Colorado lawmakers search for answers following increasing student aggression towards teachers

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Approximately one-third of teachers in Colorado responding to a recent survey conducted by a teachers union reported incidents of physical abuse by students within the past two years. A proposed bill currently being reviewed by the legislature seeks to address these issues and reduce teacher turnover.

During a hearing on the bill, State Rep. Meghan Lukens, a Steamboat Springs Democrat and former high school teacher, who is a co-sponsor of the bill, noted the widespread prevalence of such incidents, saying, “It’s crazy how many personal stories I’ve gotten from folks in the education space ever since I started talking more about this bill.”

House Bill 1320, which garnered approval from the House Education Committee on March 18 with a 7-4 vote, proposes the establishment of a task force to investigate these occurrences, as well as related issues such as the impact of shortages in special education staff and the lack of adequate funding for student wraparound services. The task force aims to provide recommendations for policy or law alterations to enhance teacher safety.

Results from the Colorado Education Association survey that prompted Lukens to support the bill indicated that 58% of responding teachers are contemplating leaving the field in the near future, citing various reasons. Similar findings have been observed in national studies.

However, striking a balance between ensuring teacher safety and meeting student needs poses challenges, especially when a student’s behavior is attributed to trauma or disability. Educators have highlighted that the COVID-19 crisis exacerbated mental health issues among students and worsened existing unsustainable special education caseloads.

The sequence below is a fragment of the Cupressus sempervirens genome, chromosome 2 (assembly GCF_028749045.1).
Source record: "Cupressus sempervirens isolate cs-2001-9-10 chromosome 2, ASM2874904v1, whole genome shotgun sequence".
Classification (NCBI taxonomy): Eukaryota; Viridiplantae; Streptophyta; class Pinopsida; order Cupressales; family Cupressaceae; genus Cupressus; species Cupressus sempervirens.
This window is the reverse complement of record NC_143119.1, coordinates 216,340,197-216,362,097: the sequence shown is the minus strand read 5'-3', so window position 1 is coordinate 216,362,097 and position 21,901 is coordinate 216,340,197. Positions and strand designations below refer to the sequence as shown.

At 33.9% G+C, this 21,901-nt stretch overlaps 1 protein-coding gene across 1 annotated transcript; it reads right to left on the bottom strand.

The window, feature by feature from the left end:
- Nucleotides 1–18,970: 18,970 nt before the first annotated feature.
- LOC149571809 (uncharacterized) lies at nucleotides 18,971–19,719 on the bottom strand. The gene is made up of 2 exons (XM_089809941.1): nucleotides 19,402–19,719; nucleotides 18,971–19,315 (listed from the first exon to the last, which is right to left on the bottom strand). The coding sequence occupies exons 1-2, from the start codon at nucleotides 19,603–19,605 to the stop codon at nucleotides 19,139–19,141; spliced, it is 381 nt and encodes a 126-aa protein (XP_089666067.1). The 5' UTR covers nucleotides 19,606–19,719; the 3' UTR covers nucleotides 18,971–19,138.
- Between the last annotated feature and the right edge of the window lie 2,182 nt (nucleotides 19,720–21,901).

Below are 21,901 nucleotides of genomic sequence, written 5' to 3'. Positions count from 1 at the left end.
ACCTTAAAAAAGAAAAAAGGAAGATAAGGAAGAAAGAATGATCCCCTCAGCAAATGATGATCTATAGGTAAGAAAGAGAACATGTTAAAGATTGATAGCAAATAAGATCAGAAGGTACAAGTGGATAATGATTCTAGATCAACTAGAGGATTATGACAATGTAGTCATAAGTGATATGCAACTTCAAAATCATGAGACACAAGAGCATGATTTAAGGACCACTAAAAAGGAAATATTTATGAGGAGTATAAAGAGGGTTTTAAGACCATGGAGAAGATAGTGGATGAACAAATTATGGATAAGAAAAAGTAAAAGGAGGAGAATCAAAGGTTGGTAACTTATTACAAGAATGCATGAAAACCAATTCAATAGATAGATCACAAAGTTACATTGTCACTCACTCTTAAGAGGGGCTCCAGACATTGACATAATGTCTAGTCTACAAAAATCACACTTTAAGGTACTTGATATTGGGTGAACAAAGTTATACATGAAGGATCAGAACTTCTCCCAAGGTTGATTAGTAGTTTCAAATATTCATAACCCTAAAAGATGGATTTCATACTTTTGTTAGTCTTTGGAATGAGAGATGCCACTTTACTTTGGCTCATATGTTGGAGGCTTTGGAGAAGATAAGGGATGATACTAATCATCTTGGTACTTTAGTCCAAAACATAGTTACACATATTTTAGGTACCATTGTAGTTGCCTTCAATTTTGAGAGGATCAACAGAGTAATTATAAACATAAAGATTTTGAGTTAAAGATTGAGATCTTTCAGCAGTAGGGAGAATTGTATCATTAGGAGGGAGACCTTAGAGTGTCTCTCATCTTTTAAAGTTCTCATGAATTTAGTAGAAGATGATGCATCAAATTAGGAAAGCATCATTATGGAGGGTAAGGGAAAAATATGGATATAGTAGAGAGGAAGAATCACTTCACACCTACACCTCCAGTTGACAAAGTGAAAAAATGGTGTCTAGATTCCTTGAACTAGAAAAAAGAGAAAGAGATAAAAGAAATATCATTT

Kevin Vick, the Vice President of the CEA, shared a concerning anecdote during the bill’s testimony, recounting an incident where a pregnant teacher was physically assaulted by a student. The teacher resigned immediately following the assault, with a substitute facing a similar fate when taking over the class.

Acknowledging the complexity of the issue, Vick emphasized the necessity of a diverse task force to address these challenges effectively, a sentiment echoed by Brandon Smith, a social worker in 27J Schools in Brighton.

Highlighting the impact on educators, Smith recalled instances where staff faced assaults as part of their job, expressing frustration with the lack of alternative solutions for students exhibiting severe behavioral issues.

Erin Kane, the superintendent of the Douglas County School District, emphasized the urgency of the situation, citing a significant number of incidents of student aggression leading to workers’ compensation claims among staff members.

With concerns over teacher well-being looming, Kallie Leyba, the President of the American Federation of Teachers Colorado, stressed the need for immediate action to address the challenges faced by both students and educators.

While the majority of Democrats supported the bill, Republican lawmakers expressed reservations about the effectiveness of a task force in resolving the issue, advocating for more direct actions to address student aggression towards teachers.

Amid debates over the bill’s provisions, concerns were raised about limitations on disciplinary actions and potential consequences for student behavior, with Republican representatives questioning the viability of the proposed task force.

In response to these criticisms, Democratic lawmakers emphasized the importance of addressing the root causes of such behaviors and expressed hope that the task force would formulate effective solutions.

The bill outlines the composition of the proposed task force to include various education stakeholders, with meetings scheduled to generate recommendations by June 30, 2025.

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